# Data Exploration and Preparation

### The Different Types of Data

Quantitative, qualitative, or textual; what the heck?

Quantitative is just a big word for measurable. Most numerical data falls in to this type of data; things like the age or income of customers and the weight of trucks going through a port of entry. Within this type there are two sub-types, discrete (integers) and continuous (infinite, or just very large real numbers)

Qualitative data is data this is finite. These can be numerical or alphanumeric, however, when numerical they are just codes and not quantities, like department numbers.

Text data is data in the form of natural language, like press releases or reports.

### Examining the Distribution of Variables

My mind sort of works like a search engine. You ask me something, and I start seeing pictures.

Temple Grandin

Here we’re looking for anomalies in the distribution of the data. For example, in a study of the effects of medication on adolescents the distribution cure shows a number of participants in their 20s.

Get some simple orders of magnitude, like average age and income. Look at the significant quantiles, i.e. 1%, 10%, 25%, 50% (median), 75%, 90% and 99%. Look for data that is out-of-place.

We also need to look for incompatibilities between variables; studies on mice with a median income over \$20,000 – maybe not.

### Detection of Rare or Missing Values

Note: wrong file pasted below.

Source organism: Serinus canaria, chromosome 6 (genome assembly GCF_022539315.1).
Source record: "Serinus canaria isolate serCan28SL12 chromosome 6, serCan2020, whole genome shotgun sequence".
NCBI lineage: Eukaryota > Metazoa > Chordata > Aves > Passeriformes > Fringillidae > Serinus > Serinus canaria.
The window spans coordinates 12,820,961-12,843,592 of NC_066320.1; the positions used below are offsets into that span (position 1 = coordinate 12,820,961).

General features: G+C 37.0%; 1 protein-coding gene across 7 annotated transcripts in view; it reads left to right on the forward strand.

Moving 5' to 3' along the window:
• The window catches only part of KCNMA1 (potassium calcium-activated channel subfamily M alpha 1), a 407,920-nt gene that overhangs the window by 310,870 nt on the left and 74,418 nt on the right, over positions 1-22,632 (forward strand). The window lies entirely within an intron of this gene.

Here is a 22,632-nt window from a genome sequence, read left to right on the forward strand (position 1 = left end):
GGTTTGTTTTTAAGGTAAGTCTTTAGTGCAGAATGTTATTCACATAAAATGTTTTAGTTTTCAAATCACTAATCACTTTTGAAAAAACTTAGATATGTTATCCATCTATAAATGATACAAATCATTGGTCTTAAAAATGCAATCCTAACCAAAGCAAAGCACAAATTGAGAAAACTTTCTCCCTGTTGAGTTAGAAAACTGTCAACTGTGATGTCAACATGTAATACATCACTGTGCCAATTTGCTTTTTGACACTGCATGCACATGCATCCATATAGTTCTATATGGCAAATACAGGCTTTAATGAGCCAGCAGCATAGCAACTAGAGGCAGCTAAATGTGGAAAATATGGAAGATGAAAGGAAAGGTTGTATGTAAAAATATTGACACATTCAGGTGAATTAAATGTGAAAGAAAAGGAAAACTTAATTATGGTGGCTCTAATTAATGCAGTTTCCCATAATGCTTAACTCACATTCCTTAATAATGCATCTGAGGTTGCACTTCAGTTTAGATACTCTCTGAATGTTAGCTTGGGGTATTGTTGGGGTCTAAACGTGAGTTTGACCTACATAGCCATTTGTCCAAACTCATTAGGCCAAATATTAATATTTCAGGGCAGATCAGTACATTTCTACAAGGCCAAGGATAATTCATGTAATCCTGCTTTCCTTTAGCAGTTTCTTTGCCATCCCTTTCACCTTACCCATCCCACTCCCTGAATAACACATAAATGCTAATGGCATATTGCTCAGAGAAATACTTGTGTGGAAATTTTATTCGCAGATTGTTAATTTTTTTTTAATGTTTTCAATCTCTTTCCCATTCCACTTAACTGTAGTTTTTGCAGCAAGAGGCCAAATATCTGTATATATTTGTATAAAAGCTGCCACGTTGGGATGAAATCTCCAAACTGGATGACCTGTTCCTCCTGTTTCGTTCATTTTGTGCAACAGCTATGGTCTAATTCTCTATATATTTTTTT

Rare vales can cause a bias in the analysis. Just like a four-leaf clover is rare, it’s also not as important as it may seem to be. We’re also looking for missing values. These can cause problems because most statistical methods don’t know what to do with them. You could replace it with a similar variable, class it as its own ‘missing value’ class. Even boil em, mash em, stick em in a stew.

### Detection of Aberrant Values

You don’t have to be a mathematician to have a feel for numbers.

John Forbes Nash, Jr.

Aberrant values are incorrect values corresponding to an incorrect measurement, a calculation error or other errors. These can be difficult to detect because extreme values are not always aberrant and aberrant values are not always extreme. One method of detecting these values is using frequency tables. For example, data where most ages are on the decade, 20, 30 and so on. This most likely wouldn’t cause variation in the distribution but is the mark of aberrant values.

### Detection of Extreme Values

Extreme values are not necessarily aberrant; it may relate to a specific group or category of individuals which may or may not be important to the study. Use a case-by-case approach because an extreme value may relate to a sub-set which is worth analysis.

### Tests of Normality

When we use some methods we must test for normality. Some methods only work when this assumption is made. Fun fact, the normal law, or Laplace–Gaussian law is just the jargon term for a bell-curve.

### Homoscedasticity and Heteroscedasticity

Depending on the methods used we must check for homoscedasticity and heteroscedasticity. Clear as mud right. It’s just a way to describe the data. Homo – the data has some aspect of sameness, Herero – different.

### Choosing Ranges of Values of binned Variables

Binning is a method of grouping populations together, such as age groups (20-30) in place of age (22, 26,27).

### Creating New Variables

Depending on the data this may, or may not be helpful. Some examples are combining data of birth and date of loan application to give the applicant’s age at application or individual interest rates to average interest rate for loans made during the month.